4 August 2019 (Sunday) - Loose

Despite having had a serious tidy-up last night, I got up this morning and still found load of carnage from yesterday. I spent a little while tidying, then had a look at the Internet as I scoffed my toast.
I follow a Facebook page about the hotel in Turkey where we stayed earlier in the year. Apparently a child has fallen over by one of the pools, and has needed to have stitches. There was quite a discussion (rant) about the matter. There was a *lot* of talk about how difficult it is to claim compensation in Turkey, and a *lot* of resentment to the suggestion that parents should insist that children *don’t* sprint like things possessed over wet and slippery floors. Especially when there are signs everywhere saying how dangerous slippery floors can be.

I tried to encourage Fudge to eat his brekkie; he wasn’t keen. Yesterday I’d mentioned to my brother that barbecues have two settings; “burnt” and “diarrhea”. Unfortunately my dog seemed to have gone for the second setting.
"er indoors TM" then pointed out that a new geocache had gone live in Biddenden, and bearing in mind the traffic chaos planned for the motorway for today, this new cache was actually on our way to today’s walk. We got ready as quickly as we could, and got to the new cache at just the same time as the resident local FTF fiend got there. But a joint FTF is always good, and it was good to catch up and chat for a few minutes.
We were only ten minutes late getting to Loose.

Bearing in mind that half of our number probably were a tad under the weather today, the plan for today was to take it easy. We started off with a short(ish) stroll through the Loose Valley…
Oh dear.
As always our route was laid out for us by a series of geocaches, and today was definitely a walk of two halves. The first half was best described as “frustrating”. It was only when we got home that I realized that the chap who had hidden these caches had never actually walked a series of geocaches himself. He’d done odd caches of series, but not a complete series. And (unfortunately) it showed.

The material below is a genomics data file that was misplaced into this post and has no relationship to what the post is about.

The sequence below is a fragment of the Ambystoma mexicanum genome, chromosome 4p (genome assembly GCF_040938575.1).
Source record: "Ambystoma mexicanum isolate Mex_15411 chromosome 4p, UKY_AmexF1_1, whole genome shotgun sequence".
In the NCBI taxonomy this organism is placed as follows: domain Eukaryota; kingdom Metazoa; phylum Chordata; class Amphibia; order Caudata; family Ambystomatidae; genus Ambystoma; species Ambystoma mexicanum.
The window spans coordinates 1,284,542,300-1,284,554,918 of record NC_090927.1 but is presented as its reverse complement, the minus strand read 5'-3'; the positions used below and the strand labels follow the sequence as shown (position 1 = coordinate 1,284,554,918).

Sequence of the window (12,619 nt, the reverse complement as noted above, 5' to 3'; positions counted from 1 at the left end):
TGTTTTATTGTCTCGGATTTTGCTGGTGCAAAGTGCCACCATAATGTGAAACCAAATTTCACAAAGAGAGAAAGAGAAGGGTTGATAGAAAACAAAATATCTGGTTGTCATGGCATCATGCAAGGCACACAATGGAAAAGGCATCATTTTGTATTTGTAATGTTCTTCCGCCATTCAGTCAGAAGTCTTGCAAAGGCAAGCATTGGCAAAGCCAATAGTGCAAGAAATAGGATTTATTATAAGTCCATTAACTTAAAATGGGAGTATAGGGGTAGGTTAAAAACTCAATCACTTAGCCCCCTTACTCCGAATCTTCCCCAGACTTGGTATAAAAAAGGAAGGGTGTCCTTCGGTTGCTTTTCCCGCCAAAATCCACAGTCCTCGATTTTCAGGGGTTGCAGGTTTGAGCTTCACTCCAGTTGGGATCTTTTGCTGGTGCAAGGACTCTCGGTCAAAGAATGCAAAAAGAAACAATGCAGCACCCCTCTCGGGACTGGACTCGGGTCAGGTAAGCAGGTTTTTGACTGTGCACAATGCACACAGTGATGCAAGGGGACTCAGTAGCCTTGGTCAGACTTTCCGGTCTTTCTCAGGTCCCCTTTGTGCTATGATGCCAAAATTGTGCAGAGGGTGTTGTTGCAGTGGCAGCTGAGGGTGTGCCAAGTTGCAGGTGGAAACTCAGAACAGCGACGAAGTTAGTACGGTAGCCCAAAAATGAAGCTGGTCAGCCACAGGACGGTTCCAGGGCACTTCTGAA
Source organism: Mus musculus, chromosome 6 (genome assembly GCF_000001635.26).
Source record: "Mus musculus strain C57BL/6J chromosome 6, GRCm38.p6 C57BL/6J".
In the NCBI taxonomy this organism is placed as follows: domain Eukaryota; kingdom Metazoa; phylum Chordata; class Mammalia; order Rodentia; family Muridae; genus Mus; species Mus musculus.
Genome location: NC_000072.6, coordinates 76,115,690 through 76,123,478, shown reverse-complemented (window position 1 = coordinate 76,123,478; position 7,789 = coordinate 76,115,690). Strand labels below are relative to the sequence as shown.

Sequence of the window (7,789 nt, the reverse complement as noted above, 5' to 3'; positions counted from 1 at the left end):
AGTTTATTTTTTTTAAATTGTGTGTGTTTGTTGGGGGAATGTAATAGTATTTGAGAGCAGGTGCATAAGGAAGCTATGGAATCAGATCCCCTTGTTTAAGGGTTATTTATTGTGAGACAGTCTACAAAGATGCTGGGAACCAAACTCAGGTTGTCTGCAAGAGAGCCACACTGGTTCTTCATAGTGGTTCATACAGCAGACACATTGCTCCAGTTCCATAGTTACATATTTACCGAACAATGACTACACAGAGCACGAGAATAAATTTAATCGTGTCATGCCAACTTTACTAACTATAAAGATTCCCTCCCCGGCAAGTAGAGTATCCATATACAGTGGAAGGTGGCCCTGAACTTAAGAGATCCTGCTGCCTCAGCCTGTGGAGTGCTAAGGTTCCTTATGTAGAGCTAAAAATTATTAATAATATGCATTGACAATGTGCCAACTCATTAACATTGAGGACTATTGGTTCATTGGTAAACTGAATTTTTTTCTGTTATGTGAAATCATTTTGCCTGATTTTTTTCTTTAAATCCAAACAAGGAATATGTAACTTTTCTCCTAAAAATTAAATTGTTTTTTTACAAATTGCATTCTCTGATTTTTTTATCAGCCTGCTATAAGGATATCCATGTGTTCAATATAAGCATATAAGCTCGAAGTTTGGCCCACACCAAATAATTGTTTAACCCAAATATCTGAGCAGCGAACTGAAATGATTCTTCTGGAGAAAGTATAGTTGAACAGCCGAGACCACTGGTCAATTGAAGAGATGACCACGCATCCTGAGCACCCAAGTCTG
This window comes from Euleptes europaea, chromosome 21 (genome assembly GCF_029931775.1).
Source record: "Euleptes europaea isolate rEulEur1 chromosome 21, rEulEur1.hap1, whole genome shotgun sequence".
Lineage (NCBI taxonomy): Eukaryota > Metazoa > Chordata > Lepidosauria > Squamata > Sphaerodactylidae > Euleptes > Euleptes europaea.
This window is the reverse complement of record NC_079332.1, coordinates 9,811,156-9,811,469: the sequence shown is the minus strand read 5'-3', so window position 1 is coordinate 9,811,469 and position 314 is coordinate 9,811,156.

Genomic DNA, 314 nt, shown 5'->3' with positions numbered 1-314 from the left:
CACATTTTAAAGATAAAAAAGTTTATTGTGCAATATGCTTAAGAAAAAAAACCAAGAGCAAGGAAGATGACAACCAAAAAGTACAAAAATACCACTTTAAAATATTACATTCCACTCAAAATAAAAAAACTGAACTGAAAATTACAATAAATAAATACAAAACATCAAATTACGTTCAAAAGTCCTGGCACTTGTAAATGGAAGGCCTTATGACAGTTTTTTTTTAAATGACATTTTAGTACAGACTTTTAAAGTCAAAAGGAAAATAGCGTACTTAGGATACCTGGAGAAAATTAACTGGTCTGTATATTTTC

Things started badly when we read that our first target geocache was labelled as “dogs allowed”, only to find it was in a field with signs saying “no dogs”. The given co-ordinates for our second target were about twenty yards out; in fact the given co-ordinates of most of the caches in this series were seriously awry (We only found them from seeing what friends had said about their experiences there). There was a section of the walk along a busy road which might have been bypassed by use of footpaths. Footpaths weren’t clearly marked. And the route involved quite a bit of back-tracking. (The idea is that you walk a route along which geocaches have been placed. You don’t walk back and forth from one randomly-placed geocache to another... A subtle difference!)
That all seems very negative, doesn’t it? It was such a shame. The person who’d put them out had clearly taken a lot of time and effort to put them out. Individually (apart from the poor co-ordinates) they worked, but they didn’t work together as a series.
But this is typical of what is going wrong in geocaching at the moment. There are a *lot* of people wanting to rush into hiding the things despite having very little experience of the hobby.

We finally got back to where we’d parked, and sat in the meadow and had a picnic. It was only after we’d scoffed that we realized this was the other side of the meadow in which dogs weren’t allowed. Whoops!
With sandwiches scoffed we went down the road to the Chequers were we sat in the garden for a couple of pints.

It would have been rather easy to have sat in the pub all afternoon, but we decided to crack on. Earlier I’d mentioned that today’s geocaching was a walk of two halves. The second half was far better than the first. We had a few field puzzles the information for which was soon found, and after the morning’s debacle it was so good to be operating with reliable co-ordinates. Given the hint of “base of post” we didn’t have an entire fence to search.

I took a few photos whilst we were out. Once home I posted them on-line, then fiddled about to get the most recent geocaching souvenir.
As I fiddled about, "Daddy’s Little Angel TM" phoned. She’d been watching the Margate carnival today. I can remember carnivals in Hastings when I was a lad. There were loads of floats and majorettes and all sorts of fun. I used to march with the Boys Brigade band in the carnivals. Ashford used to have carnivals back in the day. There were a few floats, and loads of vans carrying carnival queens (all behind metal meshes as the oiks would catapult pennies at them). Apparently Margate carnival featured a total of three floats, and was mostly just a load of businesses trying to hawk their wares.
I wonder why Ashford doesn’t have carnivals any more?

We had a rather good bit of dinner, then watched a couple more episodes of “Timeless”. I think I might see if I can solve a geo-puzzle or two in readiness for mid-week…

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